As the Bay area moves into Indian summer, temperatures tend to rise, but warm weather can pose hazards for pets. Owners can help keep their pets safe by being aware of some of the potential dangers related to toxic fresh water algae blooms, hot cars, and broiling surfaces.
Toxic Algae Blooms in Local Lakes
Since 2014, lakes in the East Bay have sprouted toxic algae blooms that can be deadly for dogs. They are an unanticipated outcome of the drought and can affect lake-swimming dogs. If ingested, the toxins can cause liver failure and death within days. Blooms can be seen in Lake Del Valle, Lake Temescal, and Lake Chabot. The lack of rain means the blooms become more concentrated and therefore more dangerous.
“It’s a problem in the summer, because dogs like to swim when it’s hot, and it can be fatal for them,” said Carolyn Jones, East Bay Regional Park District public information supervisor. “Dogs are affected because when they swim. They drink and ingest the water, and afterwards, they often lick themselves when wet.”
Additionally, Jones said the park district has more than 350 cattle ponds where water isn’t tested but should be avoided. Between 2014 and 2015, three owners reported dogs that died after swimming at Lake Chabot. The park district has posted signs around all three lakes urging owners to keep their dogs out of the water. Still, not all owners—or their dogs—follow the warnings. Be safe and keep your water-loving dogs leashed near local fresh-water lakes.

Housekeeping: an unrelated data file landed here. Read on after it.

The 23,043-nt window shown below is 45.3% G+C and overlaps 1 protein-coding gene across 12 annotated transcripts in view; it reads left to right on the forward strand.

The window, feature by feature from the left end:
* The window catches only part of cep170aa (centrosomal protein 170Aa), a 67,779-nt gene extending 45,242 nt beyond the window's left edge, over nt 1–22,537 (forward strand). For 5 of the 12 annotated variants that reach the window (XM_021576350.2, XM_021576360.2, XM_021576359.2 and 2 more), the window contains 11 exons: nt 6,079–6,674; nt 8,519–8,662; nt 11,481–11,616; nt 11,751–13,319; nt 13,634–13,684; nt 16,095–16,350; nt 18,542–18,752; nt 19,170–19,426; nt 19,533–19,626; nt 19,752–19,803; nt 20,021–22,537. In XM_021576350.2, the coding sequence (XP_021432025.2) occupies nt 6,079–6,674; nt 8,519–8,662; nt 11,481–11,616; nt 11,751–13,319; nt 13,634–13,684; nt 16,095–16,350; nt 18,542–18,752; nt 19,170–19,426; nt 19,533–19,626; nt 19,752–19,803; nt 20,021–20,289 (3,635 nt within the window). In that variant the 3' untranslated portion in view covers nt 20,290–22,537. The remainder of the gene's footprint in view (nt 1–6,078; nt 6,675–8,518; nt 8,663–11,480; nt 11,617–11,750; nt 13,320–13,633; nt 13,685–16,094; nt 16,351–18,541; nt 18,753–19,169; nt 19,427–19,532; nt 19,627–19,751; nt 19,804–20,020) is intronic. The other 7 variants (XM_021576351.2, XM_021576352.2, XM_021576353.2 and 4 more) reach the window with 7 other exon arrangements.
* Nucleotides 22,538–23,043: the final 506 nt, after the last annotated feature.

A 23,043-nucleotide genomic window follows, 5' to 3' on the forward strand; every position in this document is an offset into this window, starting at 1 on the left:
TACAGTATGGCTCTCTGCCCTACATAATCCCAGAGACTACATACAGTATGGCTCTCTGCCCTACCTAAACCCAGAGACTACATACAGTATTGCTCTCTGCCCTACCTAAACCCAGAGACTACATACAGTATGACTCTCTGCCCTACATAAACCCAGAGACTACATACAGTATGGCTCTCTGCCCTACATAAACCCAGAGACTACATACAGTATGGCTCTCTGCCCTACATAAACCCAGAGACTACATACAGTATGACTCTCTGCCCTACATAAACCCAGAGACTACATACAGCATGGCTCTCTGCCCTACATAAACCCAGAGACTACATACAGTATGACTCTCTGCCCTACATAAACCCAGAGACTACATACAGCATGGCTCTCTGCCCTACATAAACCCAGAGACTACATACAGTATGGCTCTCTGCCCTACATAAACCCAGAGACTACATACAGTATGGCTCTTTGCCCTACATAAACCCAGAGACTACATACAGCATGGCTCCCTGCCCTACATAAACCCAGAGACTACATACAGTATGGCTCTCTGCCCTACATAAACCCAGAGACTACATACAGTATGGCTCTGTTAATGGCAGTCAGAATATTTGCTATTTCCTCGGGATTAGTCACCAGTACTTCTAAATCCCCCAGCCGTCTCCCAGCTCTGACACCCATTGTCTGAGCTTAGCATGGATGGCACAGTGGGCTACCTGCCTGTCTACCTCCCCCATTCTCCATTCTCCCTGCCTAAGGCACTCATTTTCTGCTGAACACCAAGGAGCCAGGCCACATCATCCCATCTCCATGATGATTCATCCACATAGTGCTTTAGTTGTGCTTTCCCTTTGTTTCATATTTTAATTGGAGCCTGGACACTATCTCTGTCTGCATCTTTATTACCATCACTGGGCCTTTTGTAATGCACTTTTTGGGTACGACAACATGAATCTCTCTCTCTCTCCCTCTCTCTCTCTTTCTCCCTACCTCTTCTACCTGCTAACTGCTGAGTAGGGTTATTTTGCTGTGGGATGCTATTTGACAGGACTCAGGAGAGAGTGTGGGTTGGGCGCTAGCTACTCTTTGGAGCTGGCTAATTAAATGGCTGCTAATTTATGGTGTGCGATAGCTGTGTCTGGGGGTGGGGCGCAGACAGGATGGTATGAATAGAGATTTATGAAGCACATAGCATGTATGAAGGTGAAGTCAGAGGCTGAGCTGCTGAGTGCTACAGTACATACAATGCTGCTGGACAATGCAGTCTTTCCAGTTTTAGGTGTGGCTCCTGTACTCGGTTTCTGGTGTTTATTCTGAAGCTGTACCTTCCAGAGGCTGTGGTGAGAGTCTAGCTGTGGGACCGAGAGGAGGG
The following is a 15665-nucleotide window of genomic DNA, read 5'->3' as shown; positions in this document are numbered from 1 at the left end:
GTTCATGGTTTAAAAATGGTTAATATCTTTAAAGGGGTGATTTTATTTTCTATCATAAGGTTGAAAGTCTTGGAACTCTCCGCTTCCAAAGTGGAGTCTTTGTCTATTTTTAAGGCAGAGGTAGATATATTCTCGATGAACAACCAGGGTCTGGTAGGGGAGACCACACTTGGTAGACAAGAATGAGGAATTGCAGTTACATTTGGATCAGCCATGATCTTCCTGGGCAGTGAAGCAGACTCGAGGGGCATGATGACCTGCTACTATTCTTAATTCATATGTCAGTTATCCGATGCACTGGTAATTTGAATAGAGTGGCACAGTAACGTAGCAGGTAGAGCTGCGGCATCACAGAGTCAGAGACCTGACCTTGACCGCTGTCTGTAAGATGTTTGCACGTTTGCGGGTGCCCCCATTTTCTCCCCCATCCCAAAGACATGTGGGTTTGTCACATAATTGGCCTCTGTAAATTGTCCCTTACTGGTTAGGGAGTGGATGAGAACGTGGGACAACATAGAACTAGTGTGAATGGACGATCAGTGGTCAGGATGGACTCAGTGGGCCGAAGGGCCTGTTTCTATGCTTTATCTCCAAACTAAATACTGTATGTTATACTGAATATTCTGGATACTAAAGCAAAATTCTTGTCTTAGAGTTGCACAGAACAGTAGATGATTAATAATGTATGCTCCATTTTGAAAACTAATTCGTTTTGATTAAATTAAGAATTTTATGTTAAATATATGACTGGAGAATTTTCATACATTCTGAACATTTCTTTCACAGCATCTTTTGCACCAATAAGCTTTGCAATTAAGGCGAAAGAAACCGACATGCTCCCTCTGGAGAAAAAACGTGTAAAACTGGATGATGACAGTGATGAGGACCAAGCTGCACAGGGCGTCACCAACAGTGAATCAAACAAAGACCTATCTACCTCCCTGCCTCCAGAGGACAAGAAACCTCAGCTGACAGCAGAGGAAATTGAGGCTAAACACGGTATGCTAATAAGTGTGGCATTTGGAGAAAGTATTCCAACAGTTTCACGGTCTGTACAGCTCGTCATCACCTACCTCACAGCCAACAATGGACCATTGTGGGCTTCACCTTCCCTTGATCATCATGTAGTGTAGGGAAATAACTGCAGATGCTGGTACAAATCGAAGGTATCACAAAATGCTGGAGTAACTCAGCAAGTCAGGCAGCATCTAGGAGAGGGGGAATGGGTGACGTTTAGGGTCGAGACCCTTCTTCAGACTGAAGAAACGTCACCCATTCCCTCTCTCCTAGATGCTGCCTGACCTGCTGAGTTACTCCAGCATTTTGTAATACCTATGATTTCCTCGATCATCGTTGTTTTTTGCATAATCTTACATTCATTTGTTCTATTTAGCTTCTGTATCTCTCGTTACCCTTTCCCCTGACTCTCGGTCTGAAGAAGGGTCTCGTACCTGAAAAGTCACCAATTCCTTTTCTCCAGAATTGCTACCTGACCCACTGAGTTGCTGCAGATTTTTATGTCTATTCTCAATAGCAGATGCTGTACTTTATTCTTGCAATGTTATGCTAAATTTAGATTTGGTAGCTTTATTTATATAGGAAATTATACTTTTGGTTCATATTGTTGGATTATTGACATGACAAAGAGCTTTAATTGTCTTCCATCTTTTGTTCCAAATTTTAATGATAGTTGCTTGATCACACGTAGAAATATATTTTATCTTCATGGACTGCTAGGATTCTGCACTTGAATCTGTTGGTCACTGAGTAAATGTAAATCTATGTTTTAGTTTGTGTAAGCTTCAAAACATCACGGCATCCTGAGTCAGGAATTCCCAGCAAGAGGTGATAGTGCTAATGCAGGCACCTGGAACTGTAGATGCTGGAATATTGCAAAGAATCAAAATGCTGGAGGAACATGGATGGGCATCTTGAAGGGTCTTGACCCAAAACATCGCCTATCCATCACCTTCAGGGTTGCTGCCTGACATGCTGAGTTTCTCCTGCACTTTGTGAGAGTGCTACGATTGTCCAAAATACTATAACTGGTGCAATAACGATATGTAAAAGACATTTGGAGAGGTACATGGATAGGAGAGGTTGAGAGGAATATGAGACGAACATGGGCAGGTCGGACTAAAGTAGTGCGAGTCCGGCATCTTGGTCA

Sadly, many pets have died because they were left in cars on warm—and not necessarily hot— days while their owners were shopping, visiting friends, or running errands “for a few minutes.” Tragically, these family pets were simply the victims of their owners’ bad judgment.
Studies show that the interior temperatures of vehicles parked outside can rise steadily in short periods of time by up to 19 degrees in just 10 minutes and 30 degrees in 30 minutes. They keep rising—even if the windows are cracked open.
Bottom line: Do not leave pets in parked cars on hot days for any length of time. They are better off at home, not accompanying owners on hot days.
Hot Pavement, Sand, and Wood
Not sure if the pavement or another surface is too hot for your pet’s paws? Pavement, sand, and wood surfaces can be 40 to 60 degrees hotter than the air temperature. To determine whether it’s too hot for Spot, use the five-second rule: Place the back of your hand or bare foot on the surface for five seconds. If it’s too hot for you, then it’s too hot for your pet.
Michael Sozanski, D.V.M., is chief veterinarian of the East Bay SPCA. He attended Cornell University for undergraduate education and veterinary school. He has practiced small animal medicine and surgery since 1980 when he moved to Northern California. He was board certified by the American Board of Veterinary Practitioners in 1988. He and his wife, Christine, share a standard poodle named Ivy. He enjoys trail running, swimming, travel, photography, and designs web applications and websites, and says, “Working at the East Bay SPCA with such a caring, compassionate and professional group of people has been an amazing experience!”
Main article photo by: graphic courtsey of East Bay SPCA